The flagship newspaper of Utilitarianism never disappoints. In its latest edition, The Economist makes the case for fair trade human reproduction. It argues that it is time for a system that allows the “commissioning parents” of a surrogate child to prove that it was “obtained legally and fairly”.
Cold calculus is stock-in-trade for The Economist. If John Stuart Mill had a test-tube baby, it would be The Economist and its Benthamite dogmas.
We should pay attention to it because it is the Bible of the Davos set, and that elite is the locomotive force for the globalist zeitgeist.
Surrogate pregnancies are the means to an end, which is to provide children lifestyle ornaments to every modern permutation of “family”. In this brave new world the child starts and enters life as mere property — ink on paper if it’s lucky, but often just words between buyer and seller mediated by a broker.
The dozens of brothers and sisters conceived in vitro are much worse off, but morality is never the concern in the article. The siblings are as invisible as they are inconvenient. They are by-product chattel to be discarded or left in suspended animation according to the whims of the most ruthless form of primogeniture ever devised.
Worshiping at the altar of algorithms that nudge human behavior and action, The Economist has fetishized humans as biochemical developments with an unfortunate emotional evolutionary inheritance, which indulges religion and other vestigial psycho-social deformities.
It is hostile to any religious morality even as the newspaper demands that its own creeds be embraced for moral reasons.
When it is not fawning over mercantile motherhood, it is extolling the end or circumvention of human life in the name of a greater good.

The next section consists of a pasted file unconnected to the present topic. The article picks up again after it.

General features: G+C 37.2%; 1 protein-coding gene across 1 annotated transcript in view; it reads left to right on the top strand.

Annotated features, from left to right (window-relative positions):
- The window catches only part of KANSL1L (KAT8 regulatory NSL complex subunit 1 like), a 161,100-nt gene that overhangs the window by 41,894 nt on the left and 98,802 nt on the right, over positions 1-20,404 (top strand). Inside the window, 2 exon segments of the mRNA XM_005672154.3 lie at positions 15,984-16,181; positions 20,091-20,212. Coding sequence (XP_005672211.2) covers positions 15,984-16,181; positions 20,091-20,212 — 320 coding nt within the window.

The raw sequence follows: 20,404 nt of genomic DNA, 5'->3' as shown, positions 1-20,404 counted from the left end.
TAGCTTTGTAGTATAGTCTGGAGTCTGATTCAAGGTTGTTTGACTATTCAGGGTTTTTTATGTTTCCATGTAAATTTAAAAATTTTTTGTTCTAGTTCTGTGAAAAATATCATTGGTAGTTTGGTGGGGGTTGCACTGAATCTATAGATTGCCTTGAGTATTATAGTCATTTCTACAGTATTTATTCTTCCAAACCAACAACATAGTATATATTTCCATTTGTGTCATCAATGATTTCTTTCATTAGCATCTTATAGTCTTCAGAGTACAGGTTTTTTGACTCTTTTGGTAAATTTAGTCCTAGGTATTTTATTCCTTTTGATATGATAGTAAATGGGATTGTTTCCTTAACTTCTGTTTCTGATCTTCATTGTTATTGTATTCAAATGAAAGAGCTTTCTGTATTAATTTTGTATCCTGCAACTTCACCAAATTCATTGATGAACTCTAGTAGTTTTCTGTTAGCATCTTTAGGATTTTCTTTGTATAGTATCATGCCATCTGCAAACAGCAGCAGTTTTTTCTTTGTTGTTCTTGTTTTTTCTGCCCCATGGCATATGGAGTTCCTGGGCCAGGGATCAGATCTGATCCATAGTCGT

In the April 29th edition, The Economist threw open its straw men closet in an article about birth control in Nigeria. We are warned that failing to embrace the cult of birth control leaves you one turban short of joining Islamist terror outfit Boko Haram.
There are only “modernisers and obscurantists”, declaims the author, who insists that national prosperity is accomplished through low fertility rates, which beget more education, especially for girls.
It is an insidious, technocratic nihilism that has left the likes of Russia, Germany, France, Japan, and China in demographic crisis. Rich nations on the verge of extinction are highly prized in this age, despite the admonitions of Mt 6:24 and Lk 12:16-21.
The lead article in that same edition of April 29th was about addressing death’s cost-benefit curve. To illustrate the piece, a wilted rose adorned the cover. In other words, humans are of value only until they have lost their bloom, and then it’s time to compost them. “A better death means a better life, right until the end,” reads the homily.
In a companion survey, it found that people place a high value on “being at spiritual peace” before they die. It’s the material issue, yet the newspaper is unable to address it since it does not have a place on a curve.
The Economist has excised any capacity to apprehend mortality because mortality is to bring sin, suffering, and salvation into focus. It has no comprehension or need of such quaint anachronisms.
That is why we should be terrified of the implications of the artificial womb.
The Economist marveled at the results of a Children’s Hospital of Philadelphia experiment sustaining lamb fetuses in plastic bags for 23 weeks. The plan is to one-day use these artificial wombs to allow very premature babies to get closer to full-term, which would be a good thing.
Who doubts, however, that in the world of poorly supervised and regulated embryonic research, there are not already humans being “grown” in similar ways?
We already know that for-profit embryonic organ and tissue trafficking is rife in the US, despite its illegality. We already know that you can carve up babies with near impunity. There is little reason, consequently, to be confident that private, and even government funded laboratories, are not already conceiving humans for no other reason than to destroy them for spare parts or better research specimens.
The Utilitarians and their Pragmatist brethren represented by The Economist wish to change the perceived value of human life from a bell curve to one that looks more like the one at the bottom. Artificial wombs are a way to get there, and they are skilled at getting us to agree with them. Lord, have mercy.